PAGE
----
Turkish Presidential Election Results

Erdogan’s Islamic conservatism continues

Prime Minister wins Presidency with 52% of national vote

August 10th 2014 | Istanbul | Bartu Kaleagasi

Today, the Republic of Turkey held its first ever direct Presidential Elections. The current Prime Minister, Recep Tayyip Erdogan, secured his position as the next President with a simple majority (52%) of the national vote.

If you haven’t yet read our pre-election analysis, here it is.

As expected, the Western and Southern coasts of Turkey were in full support of CHP candidate Ihsanoglu (39%), whilst central and rural Turkey voted for AKP candidate Erdogan. This stark geographical difference may reflect the clear divide between Turkey’s modernised cities and its more traditional regions. In the East, citizens gave their votes to Demirtas (9%), candidate of the socialist HDP which represents the country’s Kurdish minority.

Upon hearing the news of his presidency, in an unprecedented turn of events, Erdogan’s first action was to visit a mosque in order to perform what was described as a “victory prayer”.

In a constitutionally secular country like the Republic of Turkey, this may be a worrying decision. The position of President, head of state, representing the nation as a whole, should not be endorsing religious prayers as a way of celebrating supposed success. We strongly condemn Erdogan’s actions; they represent a dangerous blow to the separation of religious and governmental affairs.

With regards to the results, numbers may not represent the true situation in Turkey. Erdogan’s party, AKP, is widely known to have purchased votes through bribery, held extravagant rallies in order to spread propaganda, threatened workers’ food stamps to gain their votes, and printed fake vote ballots to cheat the system through electoral fraud. Furthermore, the moderate Islamic party has disproportionate access to financial funds, total control over news media, and state resources such as the police. Without a doubt, had the playing ground been more equitable, Erdogan’s vote may not have exceeded the necessary 50% threshold for presidency.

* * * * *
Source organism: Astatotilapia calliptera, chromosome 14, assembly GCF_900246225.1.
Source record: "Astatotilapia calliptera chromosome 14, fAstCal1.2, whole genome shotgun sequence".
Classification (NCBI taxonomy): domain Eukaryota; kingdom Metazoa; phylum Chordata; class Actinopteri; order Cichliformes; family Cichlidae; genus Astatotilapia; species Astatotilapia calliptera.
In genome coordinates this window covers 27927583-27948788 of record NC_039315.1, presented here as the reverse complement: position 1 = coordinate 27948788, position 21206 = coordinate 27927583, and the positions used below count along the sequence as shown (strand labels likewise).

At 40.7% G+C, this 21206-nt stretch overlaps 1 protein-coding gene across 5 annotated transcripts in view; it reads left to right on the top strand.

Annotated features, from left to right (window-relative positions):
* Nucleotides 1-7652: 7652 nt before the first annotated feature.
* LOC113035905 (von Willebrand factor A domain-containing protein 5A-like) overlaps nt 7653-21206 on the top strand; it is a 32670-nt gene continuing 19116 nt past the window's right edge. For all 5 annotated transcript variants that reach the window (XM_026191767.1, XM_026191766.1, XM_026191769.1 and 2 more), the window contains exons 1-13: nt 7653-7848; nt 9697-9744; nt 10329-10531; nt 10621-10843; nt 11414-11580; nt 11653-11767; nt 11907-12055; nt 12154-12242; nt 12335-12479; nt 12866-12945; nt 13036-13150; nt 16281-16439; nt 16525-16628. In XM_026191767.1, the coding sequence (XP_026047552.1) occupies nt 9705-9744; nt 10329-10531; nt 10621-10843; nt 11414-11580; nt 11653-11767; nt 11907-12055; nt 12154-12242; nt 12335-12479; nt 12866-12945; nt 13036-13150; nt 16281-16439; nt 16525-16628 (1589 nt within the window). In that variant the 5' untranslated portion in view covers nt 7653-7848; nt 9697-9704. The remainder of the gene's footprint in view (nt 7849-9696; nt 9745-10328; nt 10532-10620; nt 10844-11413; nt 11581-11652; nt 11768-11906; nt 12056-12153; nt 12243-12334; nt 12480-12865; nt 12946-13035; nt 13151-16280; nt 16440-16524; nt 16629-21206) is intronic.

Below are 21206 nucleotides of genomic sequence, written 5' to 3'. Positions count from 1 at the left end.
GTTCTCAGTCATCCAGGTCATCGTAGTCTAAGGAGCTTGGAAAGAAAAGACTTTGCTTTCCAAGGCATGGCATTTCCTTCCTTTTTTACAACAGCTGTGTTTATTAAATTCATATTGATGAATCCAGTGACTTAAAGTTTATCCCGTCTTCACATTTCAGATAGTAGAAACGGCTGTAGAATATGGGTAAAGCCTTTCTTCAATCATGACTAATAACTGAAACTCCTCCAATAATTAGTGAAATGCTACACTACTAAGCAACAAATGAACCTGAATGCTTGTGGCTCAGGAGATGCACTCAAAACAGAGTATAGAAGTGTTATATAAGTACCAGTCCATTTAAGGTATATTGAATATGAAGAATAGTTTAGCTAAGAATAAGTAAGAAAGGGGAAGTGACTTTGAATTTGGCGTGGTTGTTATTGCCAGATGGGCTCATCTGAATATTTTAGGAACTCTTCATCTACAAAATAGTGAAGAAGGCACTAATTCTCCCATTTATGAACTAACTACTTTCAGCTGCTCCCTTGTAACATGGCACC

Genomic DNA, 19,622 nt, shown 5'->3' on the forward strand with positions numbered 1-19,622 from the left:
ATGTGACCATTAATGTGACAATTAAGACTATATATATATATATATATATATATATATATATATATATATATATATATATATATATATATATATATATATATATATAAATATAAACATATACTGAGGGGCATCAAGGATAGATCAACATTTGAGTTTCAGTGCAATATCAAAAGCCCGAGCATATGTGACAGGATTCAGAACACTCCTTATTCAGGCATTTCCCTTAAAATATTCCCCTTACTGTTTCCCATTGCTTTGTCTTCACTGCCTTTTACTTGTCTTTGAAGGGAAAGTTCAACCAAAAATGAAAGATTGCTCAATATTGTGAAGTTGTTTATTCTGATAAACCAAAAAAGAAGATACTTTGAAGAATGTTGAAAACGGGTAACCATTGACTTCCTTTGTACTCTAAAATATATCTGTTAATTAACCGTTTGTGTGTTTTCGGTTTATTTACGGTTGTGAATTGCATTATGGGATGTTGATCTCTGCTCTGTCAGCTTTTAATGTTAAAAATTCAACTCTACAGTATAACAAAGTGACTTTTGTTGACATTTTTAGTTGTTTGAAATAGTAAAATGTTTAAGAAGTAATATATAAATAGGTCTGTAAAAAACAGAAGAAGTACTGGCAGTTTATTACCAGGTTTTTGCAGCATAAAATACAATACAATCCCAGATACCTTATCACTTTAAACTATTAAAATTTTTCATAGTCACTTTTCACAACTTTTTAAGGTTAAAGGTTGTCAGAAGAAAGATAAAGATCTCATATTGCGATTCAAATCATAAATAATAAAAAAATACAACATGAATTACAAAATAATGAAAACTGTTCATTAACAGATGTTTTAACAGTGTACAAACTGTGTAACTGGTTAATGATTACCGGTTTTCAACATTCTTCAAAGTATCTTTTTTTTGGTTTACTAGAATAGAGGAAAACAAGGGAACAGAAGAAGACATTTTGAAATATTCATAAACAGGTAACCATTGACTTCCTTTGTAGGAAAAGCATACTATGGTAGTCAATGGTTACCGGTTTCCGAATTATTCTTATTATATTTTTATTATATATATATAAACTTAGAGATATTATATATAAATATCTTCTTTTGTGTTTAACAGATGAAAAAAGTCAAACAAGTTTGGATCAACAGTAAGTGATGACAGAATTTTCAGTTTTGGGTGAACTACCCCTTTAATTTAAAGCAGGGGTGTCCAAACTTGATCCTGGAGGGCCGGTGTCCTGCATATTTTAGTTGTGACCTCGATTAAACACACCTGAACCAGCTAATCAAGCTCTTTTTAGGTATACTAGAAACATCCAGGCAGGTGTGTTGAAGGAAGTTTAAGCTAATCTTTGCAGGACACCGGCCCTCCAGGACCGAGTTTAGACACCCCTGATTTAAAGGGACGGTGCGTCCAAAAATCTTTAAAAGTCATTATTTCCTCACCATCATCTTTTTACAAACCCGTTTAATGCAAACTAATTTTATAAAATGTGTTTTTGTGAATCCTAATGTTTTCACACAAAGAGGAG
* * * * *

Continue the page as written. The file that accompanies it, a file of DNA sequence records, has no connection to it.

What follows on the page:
The people have chosen, but Erdogan remains the same autocratic and hostile politician he has always been. For those who haven’t read our previous analysis, we leave you with a summary of everything he has done to reduce Turkey’s freedom of speech and secular democracy:

Erdogan has fined TV stations for blasphemy, banned access to both Youtube and Twitter, trialled leftist military officers with frivolous charges of “coup plans”, banned alcohol between 10pm and 6am, displayed several instances of serious anti-Semitism, lobbied against abortion rights, jailed more journalists than any other nation in the world, constructed the largest expansion of mosques in history using taxpayer money, conspired a false flag attack on Syria, repeatedly insulted protesters by calling them “vandals” and “alcoholics”, removed the Turkish Republic’s “T.C.” initials from government buildings, taken control of Turkish media through bribery and police arrest threats, banned advertisements and TV shows displaying alcohol, led to the death of 301 miners in Soma due to inadequate safety regulations, attacked peaceful protesters with chemically-treated water cannons, blamed his critics of being controlled by Jews and “Jewish corporations”, and then blamed stray cats for a blackout during local elections which led to mass voter fraud and thus the disintegration of democracy in Turkey.”


6 thoughts on “Turkish Presidential Election Results

  1. It’s so good to see that you understand what a person Erdogan is. Because people in our country can’t understand. They prove this today. Atatürk established the republic and Erdogan will destroy.

    Liked by 1 person

  2. Sizler erkek olan birisine kadın lirasını giydirmeye çalışıyorsunuz. Olmuyor? Bu coğrafya nın özüne sizin söylediğiniz tutmuyor. Çünkü bu coğrafyanın özünde DİN vardır ve bu Coğrafya fenni ve dini ilimler in birlikteliği ile medeniyet yarışında istenilen noktaya geliyor ve gelecektir.


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